'Course, I'd love to add "good food and drink" to the list, but frankly the stuff they serve at the park is overpriced garbage - "sex in a canoe"-type beer and dried-up cold sausage - and under the pretense of

      • by cc_pirate (82470)
        Being at a MLB stadium in person isn't much different than being at an outdoor bar with baseball on TV. People drink and talk to the guy (or gal) next to them and pay almost zero attention to the game until something happens (once an inning) and then they pay attention to the game.

        Baseball is the only game more boring to watch on TV than golf, and that is saying something.
    • Re:the solution (Score:4, Insightful)

      by j79zlr (930600) on Thursday May 31, 2007 @07:35PM (#19345623) Homepage
      The motive behind this is simple. MLB wants you to purchase the ability to watch games away from home from them [mlb.com]. $15 a month or $80 a season. Of course they charge you more for post-season baseball as well.
      • Re: (Score:3, Insightful)

        by pete6677 (681676)
        The purpose of professional sports is to separate the fans from their money, so naturally something like this would fit right in. And fans will bitch about it for a while, but next season they'll be right back with their wallets out and ready to pay ever-higher prices.
      • Re: (Score:3, Insightful)

        by Heian-794 (834234)

        This is not actually the main problem.

        Plenty of fans are happy to pay MLB for their internet streaming video service, because it ostensibly offers every game, every day, unlike your typical cable company which only has the local teams and a few other stations.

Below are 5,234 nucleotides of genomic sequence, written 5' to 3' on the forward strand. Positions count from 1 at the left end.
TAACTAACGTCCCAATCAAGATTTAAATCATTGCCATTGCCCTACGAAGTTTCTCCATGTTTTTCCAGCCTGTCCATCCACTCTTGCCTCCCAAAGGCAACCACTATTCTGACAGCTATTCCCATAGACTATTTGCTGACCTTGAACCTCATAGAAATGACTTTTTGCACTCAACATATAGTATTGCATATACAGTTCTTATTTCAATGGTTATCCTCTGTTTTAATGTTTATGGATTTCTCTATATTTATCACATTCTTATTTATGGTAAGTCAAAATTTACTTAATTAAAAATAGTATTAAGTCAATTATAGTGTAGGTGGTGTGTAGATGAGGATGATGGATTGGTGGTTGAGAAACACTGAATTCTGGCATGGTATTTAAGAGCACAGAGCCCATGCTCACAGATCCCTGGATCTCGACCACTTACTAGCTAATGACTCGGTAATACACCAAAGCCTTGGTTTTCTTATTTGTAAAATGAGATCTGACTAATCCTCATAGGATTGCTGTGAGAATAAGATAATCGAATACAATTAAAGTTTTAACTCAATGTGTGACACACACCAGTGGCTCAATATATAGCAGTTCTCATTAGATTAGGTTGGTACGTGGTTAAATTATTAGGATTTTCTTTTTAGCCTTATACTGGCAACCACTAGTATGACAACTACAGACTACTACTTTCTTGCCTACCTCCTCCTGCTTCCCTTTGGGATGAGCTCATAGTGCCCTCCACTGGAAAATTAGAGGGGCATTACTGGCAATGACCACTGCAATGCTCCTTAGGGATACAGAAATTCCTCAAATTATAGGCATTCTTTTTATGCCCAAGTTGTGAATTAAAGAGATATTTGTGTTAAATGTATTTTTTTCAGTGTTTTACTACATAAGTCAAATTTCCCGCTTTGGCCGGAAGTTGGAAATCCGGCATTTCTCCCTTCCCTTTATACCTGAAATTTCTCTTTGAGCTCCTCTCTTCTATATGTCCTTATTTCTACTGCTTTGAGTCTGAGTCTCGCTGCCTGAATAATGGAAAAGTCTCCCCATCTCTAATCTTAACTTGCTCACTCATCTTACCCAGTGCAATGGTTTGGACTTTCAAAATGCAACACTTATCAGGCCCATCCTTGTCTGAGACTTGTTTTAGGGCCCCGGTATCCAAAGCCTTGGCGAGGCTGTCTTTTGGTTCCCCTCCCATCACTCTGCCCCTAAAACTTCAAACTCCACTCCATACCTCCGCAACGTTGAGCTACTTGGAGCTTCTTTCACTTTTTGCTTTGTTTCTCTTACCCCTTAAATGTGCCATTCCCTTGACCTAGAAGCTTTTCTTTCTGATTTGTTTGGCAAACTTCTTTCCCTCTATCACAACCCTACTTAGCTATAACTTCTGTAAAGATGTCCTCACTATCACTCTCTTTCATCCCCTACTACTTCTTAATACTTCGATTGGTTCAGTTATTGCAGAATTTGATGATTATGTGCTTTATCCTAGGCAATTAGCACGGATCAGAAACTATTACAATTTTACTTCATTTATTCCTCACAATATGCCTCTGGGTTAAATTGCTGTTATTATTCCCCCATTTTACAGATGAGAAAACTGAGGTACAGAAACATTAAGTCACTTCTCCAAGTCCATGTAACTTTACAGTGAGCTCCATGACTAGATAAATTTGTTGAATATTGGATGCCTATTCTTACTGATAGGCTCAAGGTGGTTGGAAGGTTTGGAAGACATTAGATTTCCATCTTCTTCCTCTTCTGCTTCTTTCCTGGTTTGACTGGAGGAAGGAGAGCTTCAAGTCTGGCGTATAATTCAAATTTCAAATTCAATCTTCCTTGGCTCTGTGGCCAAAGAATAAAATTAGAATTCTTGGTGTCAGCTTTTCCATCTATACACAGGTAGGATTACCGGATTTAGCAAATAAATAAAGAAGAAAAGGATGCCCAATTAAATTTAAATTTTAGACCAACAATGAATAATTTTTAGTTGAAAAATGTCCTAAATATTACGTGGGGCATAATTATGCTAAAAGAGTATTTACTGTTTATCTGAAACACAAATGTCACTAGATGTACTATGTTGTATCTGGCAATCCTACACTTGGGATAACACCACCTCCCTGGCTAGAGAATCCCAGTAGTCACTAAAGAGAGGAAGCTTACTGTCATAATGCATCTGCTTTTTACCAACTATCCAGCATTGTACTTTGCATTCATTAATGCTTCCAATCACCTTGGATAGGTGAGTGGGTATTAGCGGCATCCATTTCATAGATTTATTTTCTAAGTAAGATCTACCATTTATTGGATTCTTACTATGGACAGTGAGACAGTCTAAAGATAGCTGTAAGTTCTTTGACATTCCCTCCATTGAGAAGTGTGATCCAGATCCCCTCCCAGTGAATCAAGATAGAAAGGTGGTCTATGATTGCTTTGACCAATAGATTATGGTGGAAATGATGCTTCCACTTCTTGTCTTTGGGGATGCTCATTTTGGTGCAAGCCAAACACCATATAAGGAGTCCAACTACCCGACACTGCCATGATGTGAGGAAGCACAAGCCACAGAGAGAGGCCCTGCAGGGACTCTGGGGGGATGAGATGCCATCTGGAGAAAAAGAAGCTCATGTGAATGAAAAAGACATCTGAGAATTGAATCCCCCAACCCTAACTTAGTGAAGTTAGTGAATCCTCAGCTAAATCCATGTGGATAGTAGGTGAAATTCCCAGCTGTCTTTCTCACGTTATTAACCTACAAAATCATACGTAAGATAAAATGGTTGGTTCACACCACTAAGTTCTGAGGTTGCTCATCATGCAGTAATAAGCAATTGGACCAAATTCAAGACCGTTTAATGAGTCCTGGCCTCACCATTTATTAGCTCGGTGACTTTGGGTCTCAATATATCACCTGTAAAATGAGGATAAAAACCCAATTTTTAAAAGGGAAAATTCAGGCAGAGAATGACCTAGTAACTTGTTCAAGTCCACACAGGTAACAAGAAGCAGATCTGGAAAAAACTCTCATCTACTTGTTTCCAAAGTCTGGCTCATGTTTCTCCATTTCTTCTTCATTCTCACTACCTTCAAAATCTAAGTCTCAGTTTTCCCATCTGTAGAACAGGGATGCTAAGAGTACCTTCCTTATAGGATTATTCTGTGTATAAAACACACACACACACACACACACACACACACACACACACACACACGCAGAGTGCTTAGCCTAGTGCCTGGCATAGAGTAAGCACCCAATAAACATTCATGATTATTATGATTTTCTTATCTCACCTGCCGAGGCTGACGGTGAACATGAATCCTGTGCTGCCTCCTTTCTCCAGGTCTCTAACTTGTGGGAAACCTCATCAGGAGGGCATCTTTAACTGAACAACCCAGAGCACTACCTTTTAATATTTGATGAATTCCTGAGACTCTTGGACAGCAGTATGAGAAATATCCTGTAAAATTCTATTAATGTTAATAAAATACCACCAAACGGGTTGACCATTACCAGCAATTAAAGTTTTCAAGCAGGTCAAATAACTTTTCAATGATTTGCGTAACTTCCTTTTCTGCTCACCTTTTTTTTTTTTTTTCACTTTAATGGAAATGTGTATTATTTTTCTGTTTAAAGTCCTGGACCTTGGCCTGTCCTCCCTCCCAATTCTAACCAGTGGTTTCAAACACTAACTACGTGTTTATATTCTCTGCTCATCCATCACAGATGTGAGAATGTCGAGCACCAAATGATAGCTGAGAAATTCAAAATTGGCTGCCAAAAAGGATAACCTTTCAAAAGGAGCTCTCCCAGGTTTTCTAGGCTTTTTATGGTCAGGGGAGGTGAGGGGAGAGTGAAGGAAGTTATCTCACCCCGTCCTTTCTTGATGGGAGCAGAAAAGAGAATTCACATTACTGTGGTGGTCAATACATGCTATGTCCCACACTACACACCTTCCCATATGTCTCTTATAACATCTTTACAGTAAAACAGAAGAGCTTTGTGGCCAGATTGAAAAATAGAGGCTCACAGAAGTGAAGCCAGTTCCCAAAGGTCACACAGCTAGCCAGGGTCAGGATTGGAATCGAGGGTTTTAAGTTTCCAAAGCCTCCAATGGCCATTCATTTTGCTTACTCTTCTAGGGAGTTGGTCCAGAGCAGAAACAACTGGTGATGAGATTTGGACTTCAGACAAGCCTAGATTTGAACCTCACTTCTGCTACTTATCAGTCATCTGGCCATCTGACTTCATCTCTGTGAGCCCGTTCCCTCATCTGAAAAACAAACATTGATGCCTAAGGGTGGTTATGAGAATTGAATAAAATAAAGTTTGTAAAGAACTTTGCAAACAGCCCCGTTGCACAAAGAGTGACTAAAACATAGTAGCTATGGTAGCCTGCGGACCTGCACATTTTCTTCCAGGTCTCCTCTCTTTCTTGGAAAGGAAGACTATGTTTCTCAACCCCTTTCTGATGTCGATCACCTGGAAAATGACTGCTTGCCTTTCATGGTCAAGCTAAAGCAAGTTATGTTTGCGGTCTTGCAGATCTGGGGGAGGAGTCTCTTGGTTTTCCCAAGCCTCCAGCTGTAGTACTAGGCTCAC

The problems start because MLB's streaming service "blacks out" any games that MLB deems to be close enough for the fan to watch in person, or watch on local television. And this subset of games almost never coincides with the games that the fan d

    • Re: (Score:3, Informative)

      by armchair99 (745329)
      Baseball is a grand game full of subtleties that requires great skill to play well. Now soccer...there's a boring game.
  • Obvious question (Score:5, Insightful)

    by AKAImBatman (238306) * <akaimbatman @ g m a i l . c om> on Thursday May 31, 2007 @05:30PM (#19344229) Homepage Journal

    Major League Baseball is going against the grain by saying that Slingbox owners who stream home games while traveling are breaking the law because it allows consumers to circumvent geographical boundaries written in to broadcast deals.

    Why should consumers abide by or even care about an agreement between the MLB and the broadcaster? The consumer didn't sign any contracts to "only watch baseball in approved geographical regions." And in any case, the user obviously has a presence in the necessary region in order to use SlingBox in the first place.
    • by garbletext (669861) on Thursday May 31, 2007 @05:33PM (#19344275)
      Exactly. In that quote, they're showing their motives; It's not about what they're entitled to enforce legally, it's what they wish they could, and what they're going to claim they can until a court says otherwise.
    • by Mateo_LeFou (859634) on Thursday May 31, 2007 @05:35PM (#19344307) Homepage
      "Why should consumers abide by or even care about an agreement between the MLB and the broadcaster?"

      Because after the MLB and broadcaster come to an agreement, they go arm-in-arm to the Federal Government with stories about the "theft" of their "intellectual property". Lather, rinse, repeat for a decade or two and you get a situation where you can no longer use your own devices to pick up the signals shooting all around (and through) you. You will be *presumed *forbidden from doing anything with radio waves until you jump through a few hoops, i.e. discovering whether anyone claims to "own" those waves and what they'll allow you to do with them.